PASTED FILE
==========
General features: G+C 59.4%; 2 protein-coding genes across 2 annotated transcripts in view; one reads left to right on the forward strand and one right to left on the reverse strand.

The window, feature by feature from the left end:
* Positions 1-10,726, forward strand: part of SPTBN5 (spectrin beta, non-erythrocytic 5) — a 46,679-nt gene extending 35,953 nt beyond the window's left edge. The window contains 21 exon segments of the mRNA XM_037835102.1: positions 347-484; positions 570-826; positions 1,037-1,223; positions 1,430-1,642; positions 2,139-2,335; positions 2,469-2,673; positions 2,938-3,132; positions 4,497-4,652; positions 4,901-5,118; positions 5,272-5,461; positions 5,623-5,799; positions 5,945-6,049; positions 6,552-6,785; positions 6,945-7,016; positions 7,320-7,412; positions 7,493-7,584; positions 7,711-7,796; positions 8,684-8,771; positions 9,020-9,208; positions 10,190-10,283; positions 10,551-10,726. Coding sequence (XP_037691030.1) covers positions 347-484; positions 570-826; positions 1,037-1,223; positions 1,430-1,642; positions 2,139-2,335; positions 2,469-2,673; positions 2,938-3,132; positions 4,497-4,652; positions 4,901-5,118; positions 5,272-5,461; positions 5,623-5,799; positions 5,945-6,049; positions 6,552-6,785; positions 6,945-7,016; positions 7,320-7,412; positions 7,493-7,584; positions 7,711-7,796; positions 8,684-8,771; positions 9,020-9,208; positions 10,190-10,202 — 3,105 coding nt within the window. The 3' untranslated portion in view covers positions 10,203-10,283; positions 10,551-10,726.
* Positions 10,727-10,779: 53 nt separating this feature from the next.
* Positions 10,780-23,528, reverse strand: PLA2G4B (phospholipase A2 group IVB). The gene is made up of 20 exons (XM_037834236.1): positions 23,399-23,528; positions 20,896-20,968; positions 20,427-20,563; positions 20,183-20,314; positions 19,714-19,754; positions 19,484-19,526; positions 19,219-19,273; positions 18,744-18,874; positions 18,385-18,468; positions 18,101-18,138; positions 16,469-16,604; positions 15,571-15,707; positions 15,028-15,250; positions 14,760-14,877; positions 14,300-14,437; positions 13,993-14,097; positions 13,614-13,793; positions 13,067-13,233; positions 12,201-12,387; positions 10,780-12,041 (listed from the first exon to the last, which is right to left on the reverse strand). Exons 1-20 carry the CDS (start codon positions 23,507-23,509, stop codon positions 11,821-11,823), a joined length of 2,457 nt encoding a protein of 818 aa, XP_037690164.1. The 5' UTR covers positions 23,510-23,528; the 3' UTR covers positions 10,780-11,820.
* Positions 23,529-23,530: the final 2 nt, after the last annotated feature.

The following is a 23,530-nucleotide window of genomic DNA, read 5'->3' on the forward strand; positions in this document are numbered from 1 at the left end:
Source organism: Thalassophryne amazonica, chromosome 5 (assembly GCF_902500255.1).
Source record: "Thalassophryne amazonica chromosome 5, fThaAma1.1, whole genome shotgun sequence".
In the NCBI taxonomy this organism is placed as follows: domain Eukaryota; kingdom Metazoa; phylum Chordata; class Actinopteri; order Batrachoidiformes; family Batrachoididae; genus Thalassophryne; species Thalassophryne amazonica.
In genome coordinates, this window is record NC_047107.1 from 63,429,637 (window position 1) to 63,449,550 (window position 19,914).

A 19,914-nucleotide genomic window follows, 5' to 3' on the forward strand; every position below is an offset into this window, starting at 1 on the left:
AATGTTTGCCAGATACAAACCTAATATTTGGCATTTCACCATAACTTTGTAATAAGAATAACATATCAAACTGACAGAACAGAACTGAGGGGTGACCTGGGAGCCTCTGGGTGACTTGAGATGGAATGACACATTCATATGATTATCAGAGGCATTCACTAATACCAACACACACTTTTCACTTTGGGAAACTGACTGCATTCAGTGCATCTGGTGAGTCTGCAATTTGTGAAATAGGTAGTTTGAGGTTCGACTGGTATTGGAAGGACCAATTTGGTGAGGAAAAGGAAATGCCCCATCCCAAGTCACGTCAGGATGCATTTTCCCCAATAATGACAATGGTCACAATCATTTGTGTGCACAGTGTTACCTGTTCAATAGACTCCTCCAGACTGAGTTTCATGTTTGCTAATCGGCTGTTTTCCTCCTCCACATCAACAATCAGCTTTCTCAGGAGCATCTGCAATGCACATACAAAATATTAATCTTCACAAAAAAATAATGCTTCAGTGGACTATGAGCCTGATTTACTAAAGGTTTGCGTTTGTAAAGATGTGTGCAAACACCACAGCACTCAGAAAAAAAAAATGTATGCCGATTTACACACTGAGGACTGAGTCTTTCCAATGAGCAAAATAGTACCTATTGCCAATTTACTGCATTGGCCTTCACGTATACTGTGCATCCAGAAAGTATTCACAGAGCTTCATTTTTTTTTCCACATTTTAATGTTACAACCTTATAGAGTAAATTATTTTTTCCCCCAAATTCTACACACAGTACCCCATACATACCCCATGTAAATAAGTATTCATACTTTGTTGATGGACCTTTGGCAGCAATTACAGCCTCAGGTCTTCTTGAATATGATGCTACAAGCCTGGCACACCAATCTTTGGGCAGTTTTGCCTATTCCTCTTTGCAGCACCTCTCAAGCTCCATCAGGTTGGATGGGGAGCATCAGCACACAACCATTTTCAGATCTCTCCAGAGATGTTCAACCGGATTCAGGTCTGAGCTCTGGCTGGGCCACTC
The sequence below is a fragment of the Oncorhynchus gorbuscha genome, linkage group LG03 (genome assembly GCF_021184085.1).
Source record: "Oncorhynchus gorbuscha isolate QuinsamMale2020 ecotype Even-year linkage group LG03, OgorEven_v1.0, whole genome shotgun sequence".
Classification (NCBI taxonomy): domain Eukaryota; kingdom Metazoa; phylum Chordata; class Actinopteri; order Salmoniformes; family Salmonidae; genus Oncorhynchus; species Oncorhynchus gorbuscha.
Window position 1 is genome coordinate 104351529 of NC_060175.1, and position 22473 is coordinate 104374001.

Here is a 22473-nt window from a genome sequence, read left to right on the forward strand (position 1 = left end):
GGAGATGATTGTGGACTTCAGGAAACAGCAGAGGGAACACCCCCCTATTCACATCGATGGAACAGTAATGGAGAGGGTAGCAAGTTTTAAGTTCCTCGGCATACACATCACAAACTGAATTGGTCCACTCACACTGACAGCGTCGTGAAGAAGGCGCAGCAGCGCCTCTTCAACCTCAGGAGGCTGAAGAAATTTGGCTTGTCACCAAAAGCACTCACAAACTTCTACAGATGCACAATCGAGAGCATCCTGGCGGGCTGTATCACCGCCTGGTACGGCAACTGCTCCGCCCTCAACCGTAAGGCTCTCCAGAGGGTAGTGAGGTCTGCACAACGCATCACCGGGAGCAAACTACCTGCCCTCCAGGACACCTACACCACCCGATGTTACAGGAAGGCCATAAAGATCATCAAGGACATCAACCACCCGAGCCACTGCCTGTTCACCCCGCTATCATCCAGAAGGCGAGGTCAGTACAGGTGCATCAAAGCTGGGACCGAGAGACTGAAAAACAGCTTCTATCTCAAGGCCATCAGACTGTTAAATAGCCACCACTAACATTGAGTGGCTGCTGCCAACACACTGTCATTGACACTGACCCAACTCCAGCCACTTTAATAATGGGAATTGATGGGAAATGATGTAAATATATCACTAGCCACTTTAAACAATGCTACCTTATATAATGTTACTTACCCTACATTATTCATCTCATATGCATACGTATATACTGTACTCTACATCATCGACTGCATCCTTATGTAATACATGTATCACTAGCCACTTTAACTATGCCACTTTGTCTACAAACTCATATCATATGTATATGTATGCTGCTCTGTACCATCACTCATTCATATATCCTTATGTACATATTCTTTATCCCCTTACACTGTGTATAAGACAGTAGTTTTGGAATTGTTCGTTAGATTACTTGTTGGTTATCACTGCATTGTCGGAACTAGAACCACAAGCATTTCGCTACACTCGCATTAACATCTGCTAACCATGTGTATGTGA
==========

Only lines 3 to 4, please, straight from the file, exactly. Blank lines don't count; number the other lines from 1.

* Positions 1-10,726, forward strand: part of SPTBN5 (spectrin beta, non-erythrocytic 5) — a 46,679-nt gene extending 35,953 nt beyond the window's left edge. The window contains 21 exon segments of the mRNA XM_037835102.1: positions 347-484; positions 570-826; positions 1,037-1,223; positions 1,430-1,642; positions 2,139-2,335; positions 2,469-2,673; positions 2,938-3,132; positions 4,497-4,652; positions 4,901-5,118; positions 5,272-5,461; positions 5,623-5,799; positions 5,945-6,049; positions 6,552-6,785; positions 6,945-7,016; positions 7,320-7,412; positions 7,493-7,584; positions 7,711-7,796; positions 8,684-8,771; positions 9,020-9,208; positions 10,190-10,283; positions 10,551-10,726. Coding sequence (XP_037691030.1) covers positions 347-484; positions 570-826; positions 1,037-1,223; positions 1,430-1,642; positions 2,139-2,335; positions 2,469-2,673; positions 2,938-3,132; positions 4,497-4,652; positions 4,901-5,118; positions 5,272-5,461; positions 5,623-5,799; positions 5,945-6,049; positions 6,552-6,785; positions 6,945-7,016; positions 7,320-7,412; positions 7,493-7,584; positions 7,711-7,796; positions 8,684-8,771; positions 9,020-9,208; positions 10,190-10,202 — 3,105 coding nt within the window. The 3' untranslated portion in view covers positions 10,203-10,283; positions 10,551-10,726.
* Positions 10,727-10,779: 53 nt separating this feature from the next.